The diversity in the the riding conditions, in the views, and the challenges along the way were a great distraction in this route. I really questioned if I had what it took to climb to Lobdell Lake but it all came together. Everything distracted me from my legs telling me I couldn’t do it. I asked Marc if he noticed it too. Marc commented the views justified the effort. I’ll take that.
I have been camping, fishing, and biking at Desert Creek since 2010. I found the fishing recommendation through the Nevada Division of Wildlife‘s fishing publication. I was getting there 3 times a year on average. I’m not sure when the idea of biking floor to ceiling came about but it was in the back of my mind on each visit. The idea was to follow Desert Creek from NV 338 to Lobdell Lake. The first 17+ miles I had ridden, driven, or hiked numerous times. The middle 10 miles were completely new. The last 17 miles did not completely overlap with the first as we included the Jackass Creek loop from the bikefishing overnight. By the numbers the route is 46 miles with 4,900′ of climbing.
One question I had was, how many creek crossings are there in the route? After my seventh I wasn’t complete sure, is this number seven or eight? I conferred with Marc and by the end we counted 25+. I hiked 90% of the crossings, no need to capsize mid-stream. I was in sandals so no big deal getting my feet wet. Most crossings were hub deep. Here is the hot tip: Carry your bike across the streams. I did not. Marc did. His drivetrain was far smoother running at the end of the day. Mine sounded awful, to the point I thought damage was done. But after getting it back to the shop, tearing it down, cleaning and lubing, everything was back to running smooth. Note to self; carry your bike over water crossings and regular maintenance is good!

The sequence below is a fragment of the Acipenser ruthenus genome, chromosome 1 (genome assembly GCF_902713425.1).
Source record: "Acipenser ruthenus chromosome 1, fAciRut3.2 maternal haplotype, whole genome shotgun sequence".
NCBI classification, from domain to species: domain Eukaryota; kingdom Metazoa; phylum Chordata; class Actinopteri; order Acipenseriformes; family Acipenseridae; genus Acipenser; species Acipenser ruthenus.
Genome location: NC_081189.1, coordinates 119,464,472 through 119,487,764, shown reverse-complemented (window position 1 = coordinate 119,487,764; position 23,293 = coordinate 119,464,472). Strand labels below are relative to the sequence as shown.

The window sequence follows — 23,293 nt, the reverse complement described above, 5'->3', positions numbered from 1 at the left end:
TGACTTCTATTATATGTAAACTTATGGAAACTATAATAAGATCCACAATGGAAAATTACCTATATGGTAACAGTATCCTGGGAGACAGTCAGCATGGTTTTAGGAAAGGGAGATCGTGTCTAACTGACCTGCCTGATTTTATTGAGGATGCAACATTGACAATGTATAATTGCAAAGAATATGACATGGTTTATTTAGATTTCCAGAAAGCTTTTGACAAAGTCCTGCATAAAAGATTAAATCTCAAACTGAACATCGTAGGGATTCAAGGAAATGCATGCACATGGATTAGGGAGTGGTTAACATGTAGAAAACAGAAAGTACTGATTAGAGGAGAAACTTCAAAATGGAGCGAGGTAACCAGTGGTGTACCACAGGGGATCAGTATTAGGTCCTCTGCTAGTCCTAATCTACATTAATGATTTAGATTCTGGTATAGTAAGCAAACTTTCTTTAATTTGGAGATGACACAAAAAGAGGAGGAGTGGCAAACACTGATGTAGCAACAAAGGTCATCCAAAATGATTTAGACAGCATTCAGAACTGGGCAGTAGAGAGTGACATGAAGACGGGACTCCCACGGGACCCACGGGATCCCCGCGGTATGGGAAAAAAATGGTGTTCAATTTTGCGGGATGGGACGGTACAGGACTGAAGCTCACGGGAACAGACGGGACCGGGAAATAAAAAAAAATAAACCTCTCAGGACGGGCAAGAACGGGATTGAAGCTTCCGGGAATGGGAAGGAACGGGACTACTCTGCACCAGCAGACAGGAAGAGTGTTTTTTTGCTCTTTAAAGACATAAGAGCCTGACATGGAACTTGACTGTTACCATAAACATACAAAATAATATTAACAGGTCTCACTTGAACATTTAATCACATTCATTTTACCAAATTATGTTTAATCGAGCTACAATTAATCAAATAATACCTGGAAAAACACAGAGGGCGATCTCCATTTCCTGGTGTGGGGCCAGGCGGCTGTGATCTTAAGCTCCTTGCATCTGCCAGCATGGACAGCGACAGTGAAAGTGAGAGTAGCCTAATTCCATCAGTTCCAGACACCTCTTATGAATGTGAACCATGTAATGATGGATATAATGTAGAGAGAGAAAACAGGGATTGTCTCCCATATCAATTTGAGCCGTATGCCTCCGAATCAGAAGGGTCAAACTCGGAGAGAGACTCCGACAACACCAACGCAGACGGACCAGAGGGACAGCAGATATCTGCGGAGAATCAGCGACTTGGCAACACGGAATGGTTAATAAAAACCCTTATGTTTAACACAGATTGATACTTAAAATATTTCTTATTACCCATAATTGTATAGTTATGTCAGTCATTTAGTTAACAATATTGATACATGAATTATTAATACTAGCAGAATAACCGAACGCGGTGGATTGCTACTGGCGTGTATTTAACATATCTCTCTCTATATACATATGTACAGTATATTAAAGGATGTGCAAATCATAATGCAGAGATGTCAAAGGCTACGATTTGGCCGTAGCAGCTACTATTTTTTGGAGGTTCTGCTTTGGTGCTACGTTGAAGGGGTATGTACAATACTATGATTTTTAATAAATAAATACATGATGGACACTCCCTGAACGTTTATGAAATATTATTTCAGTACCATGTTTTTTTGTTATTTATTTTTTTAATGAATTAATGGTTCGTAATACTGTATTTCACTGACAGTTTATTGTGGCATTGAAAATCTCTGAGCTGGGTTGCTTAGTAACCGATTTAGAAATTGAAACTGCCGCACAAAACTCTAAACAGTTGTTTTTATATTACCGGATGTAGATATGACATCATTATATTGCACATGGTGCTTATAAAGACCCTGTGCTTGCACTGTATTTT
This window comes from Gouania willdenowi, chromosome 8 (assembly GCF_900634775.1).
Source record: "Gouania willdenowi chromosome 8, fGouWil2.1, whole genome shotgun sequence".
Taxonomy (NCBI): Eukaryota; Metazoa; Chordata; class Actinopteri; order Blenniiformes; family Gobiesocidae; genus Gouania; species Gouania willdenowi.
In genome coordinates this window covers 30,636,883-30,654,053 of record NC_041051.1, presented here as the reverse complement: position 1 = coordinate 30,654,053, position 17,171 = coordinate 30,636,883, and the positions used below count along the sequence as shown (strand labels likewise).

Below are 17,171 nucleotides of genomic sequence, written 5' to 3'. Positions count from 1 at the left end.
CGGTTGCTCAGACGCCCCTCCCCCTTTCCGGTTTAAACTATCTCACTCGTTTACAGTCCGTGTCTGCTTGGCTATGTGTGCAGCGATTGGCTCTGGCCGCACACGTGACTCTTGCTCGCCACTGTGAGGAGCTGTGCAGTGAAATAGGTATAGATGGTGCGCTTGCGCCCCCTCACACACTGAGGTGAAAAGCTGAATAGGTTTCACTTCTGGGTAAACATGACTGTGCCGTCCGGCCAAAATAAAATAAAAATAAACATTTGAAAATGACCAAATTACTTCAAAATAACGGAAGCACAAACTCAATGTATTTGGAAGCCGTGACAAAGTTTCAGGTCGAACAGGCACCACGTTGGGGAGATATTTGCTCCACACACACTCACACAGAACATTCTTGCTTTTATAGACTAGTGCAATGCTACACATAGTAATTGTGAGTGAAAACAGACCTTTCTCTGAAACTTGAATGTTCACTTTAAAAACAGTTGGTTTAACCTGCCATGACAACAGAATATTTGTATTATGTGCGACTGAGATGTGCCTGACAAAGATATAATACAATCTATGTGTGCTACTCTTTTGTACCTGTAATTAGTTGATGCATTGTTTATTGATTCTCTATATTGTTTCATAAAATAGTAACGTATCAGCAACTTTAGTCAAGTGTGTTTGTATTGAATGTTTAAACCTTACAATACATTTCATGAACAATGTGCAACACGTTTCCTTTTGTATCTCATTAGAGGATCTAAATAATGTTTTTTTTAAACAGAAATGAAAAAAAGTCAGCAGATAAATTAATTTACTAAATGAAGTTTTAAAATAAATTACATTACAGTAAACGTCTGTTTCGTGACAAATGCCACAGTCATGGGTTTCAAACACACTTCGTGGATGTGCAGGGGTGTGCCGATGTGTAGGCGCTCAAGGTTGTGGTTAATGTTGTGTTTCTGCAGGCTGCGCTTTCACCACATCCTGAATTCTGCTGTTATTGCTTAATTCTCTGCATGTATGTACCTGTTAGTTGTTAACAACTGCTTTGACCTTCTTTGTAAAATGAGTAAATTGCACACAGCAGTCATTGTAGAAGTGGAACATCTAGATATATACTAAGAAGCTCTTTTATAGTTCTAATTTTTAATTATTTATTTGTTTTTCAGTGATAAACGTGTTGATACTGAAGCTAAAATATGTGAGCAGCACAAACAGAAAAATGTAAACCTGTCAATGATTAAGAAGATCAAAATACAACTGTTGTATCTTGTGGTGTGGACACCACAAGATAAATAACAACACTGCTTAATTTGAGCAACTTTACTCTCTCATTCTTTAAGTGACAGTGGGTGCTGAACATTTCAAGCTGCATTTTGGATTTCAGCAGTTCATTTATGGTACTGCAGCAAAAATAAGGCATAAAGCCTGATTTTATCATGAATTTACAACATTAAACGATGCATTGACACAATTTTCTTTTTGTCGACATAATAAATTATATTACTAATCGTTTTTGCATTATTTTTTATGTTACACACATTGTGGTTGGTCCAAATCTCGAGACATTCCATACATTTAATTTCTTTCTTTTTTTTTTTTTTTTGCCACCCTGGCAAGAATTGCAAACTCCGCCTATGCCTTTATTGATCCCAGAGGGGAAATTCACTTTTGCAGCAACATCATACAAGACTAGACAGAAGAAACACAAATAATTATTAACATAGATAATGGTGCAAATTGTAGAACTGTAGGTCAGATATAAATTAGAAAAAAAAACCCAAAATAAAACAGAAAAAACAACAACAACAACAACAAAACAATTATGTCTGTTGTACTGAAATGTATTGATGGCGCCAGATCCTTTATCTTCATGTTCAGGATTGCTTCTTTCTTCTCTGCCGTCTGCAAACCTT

The new-to-me section above mile 17 to mile 20 was tricky. I was lead across the river rather than staying on the west side. I ended up following a cow path rather than the moto single track. I would like to repeat this section again and stay on the rideable singletrack. The hiking and bushwacking was fine, just slow. At least you know the direction you are headed, always head upstream.
Eventually the trail opens up into a nicely maintained road. We came to a fork that lead abruptly to Mt Patterson. We were above 9,100′, the road continued above 11,600′. Next trip I can make the time to travel in this unique ecological zone. Marc suggested making Lobdell Lake a base camp and make some clover leaf excursions from there. That style of trip has been discussed by others in our group, but not done. We followed the road along the creek and eventually to Lobdell Lake. While the water level was very low, I was told it is often completely dry. There were a few other users around the lake and we came across a group of three backcountry moto riders, but otherwise it had just been Marc and I all day.
As they say in mountaineering, reaching the summit is only half way. In my typical fashion I hadn’t looked at the elevation profile in any detail. Our return route started by descending 350′, then climbing 400′ with a max grade above 20%. I try to hike-a-bike at grades above 17%, it saves the legs. Beyond that there was nothing above 175′ of climbing for the next 20 miles to the end. There was a short steep descent at -23% but otherwise it was all fairly moderate. After mile 28 we were on a familiar route from the bikefishing overnight, through Jackass Flat and along Jackass Creek to Desert Creek. Only 7-8 creek crossings to go!
Just to the west of this area is Rissue Canyon and Arrowhead Mine. I am surprised I haven’t headed that way to explore. That leaves two great trips at least left for the area, Rissue Canyon and Mt. Patterson. Hope to see you out there.